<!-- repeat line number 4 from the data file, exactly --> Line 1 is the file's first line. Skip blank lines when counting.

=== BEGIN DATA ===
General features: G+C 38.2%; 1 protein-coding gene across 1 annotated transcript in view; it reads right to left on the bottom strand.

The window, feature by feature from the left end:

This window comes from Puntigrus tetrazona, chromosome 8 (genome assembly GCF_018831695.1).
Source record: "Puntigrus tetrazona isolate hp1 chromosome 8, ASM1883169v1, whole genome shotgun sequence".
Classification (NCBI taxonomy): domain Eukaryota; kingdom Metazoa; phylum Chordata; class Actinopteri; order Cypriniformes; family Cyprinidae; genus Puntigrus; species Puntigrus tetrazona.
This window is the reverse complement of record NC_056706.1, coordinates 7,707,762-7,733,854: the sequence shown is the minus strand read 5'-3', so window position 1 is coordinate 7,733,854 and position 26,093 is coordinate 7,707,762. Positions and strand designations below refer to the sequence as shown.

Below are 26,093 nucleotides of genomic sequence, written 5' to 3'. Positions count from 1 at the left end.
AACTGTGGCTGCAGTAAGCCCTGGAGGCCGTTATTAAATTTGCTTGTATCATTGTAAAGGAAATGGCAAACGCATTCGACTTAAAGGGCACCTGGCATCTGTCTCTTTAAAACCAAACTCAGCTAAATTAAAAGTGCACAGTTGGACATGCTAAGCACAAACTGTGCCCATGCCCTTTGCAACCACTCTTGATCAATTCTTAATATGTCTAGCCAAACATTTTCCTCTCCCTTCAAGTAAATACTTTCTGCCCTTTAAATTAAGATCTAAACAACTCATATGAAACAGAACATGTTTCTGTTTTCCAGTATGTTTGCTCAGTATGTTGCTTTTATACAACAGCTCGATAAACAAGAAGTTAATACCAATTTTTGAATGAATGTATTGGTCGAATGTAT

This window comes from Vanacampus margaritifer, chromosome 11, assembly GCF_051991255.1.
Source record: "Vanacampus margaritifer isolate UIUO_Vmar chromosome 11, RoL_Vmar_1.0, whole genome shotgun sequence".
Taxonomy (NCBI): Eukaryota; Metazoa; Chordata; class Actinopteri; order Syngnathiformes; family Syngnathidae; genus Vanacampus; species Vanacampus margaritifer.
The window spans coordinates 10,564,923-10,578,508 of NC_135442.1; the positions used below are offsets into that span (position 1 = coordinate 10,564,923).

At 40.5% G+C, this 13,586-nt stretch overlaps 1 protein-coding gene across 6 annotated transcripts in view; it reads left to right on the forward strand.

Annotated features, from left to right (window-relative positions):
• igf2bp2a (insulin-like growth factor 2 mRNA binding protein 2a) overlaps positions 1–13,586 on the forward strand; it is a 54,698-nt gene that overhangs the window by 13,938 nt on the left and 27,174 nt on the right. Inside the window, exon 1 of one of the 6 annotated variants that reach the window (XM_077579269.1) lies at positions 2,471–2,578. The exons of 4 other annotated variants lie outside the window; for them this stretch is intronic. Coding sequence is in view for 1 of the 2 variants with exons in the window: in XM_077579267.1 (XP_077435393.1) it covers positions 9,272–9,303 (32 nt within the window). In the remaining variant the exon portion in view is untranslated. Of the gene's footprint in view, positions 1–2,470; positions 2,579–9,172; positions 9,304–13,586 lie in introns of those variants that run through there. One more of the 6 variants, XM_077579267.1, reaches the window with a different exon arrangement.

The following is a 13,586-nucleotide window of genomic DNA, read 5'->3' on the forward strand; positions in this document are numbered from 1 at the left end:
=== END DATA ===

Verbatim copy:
Source record: "Puntigrus tetrazona isolate hp1 chromosome 8, ASM1883169v1, whole genome shotgun sequence".